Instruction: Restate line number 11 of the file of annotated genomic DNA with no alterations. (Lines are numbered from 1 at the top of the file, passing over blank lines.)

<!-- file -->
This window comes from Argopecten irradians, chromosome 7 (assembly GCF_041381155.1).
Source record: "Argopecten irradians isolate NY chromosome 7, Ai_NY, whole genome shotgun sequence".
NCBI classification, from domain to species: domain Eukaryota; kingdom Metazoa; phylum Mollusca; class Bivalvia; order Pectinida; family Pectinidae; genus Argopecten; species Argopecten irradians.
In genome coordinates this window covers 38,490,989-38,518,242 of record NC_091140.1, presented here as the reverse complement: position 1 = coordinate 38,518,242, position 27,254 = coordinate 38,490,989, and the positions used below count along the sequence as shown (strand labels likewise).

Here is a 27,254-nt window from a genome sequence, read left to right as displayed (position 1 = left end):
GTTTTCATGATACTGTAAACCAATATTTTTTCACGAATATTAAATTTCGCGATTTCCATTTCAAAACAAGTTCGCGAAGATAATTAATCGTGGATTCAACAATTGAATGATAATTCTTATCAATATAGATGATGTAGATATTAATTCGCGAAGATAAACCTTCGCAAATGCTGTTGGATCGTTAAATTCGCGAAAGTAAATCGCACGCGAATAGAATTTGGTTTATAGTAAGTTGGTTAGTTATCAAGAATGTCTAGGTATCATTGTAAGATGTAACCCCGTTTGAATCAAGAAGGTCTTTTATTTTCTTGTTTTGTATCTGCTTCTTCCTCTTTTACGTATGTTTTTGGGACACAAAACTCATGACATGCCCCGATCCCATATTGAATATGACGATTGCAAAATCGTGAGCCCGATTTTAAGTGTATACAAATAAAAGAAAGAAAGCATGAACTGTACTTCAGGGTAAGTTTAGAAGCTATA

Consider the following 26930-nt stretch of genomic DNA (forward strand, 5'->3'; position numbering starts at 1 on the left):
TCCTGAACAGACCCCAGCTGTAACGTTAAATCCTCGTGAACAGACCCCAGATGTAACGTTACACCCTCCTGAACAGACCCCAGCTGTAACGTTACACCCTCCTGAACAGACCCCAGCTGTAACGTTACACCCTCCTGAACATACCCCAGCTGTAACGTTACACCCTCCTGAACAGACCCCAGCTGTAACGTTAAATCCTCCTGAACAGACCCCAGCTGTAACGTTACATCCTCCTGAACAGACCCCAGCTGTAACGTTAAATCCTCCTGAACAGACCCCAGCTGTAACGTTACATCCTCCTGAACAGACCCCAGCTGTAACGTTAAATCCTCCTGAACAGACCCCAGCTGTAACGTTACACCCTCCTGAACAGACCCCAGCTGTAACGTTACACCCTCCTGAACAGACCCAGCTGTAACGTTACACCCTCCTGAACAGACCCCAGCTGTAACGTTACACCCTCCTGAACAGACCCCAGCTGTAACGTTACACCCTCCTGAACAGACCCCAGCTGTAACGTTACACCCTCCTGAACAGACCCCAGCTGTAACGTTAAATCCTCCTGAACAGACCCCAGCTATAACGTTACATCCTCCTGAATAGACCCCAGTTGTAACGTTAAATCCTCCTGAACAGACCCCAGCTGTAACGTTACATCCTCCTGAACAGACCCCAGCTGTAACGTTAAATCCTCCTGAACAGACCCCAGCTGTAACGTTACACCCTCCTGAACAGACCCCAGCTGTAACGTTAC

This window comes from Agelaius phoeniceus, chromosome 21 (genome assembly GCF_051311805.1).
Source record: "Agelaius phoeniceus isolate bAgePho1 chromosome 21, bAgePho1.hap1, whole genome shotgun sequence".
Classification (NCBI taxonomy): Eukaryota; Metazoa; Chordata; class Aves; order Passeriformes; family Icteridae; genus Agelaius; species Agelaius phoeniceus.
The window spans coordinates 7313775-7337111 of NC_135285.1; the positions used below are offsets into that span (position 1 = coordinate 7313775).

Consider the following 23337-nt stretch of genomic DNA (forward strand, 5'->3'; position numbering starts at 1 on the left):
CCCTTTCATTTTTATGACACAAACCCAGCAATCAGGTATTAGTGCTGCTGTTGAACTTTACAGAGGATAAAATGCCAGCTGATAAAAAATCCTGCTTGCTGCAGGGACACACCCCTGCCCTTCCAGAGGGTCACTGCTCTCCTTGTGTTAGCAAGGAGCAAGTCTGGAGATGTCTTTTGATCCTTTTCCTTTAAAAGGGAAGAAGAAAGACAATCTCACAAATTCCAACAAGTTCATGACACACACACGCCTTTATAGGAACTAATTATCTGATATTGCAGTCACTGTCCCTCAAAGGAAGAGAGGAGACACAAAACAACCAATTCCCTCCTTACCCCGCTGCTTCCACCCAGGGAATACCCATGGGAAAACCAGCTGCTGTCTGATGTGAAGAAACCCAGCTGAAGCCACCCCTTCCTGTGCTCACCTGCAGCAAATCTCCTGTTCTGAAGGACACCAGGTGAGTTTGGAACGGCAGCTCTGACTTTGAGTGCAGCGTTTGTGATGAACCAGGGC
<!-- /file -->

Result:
Classification (NCBI taxonomy): Eukaryota; Metazoa; Chordata; class Aves; order Passeriformes; family Icteridae; genus Agelaius; species Agelaius phoeniceus.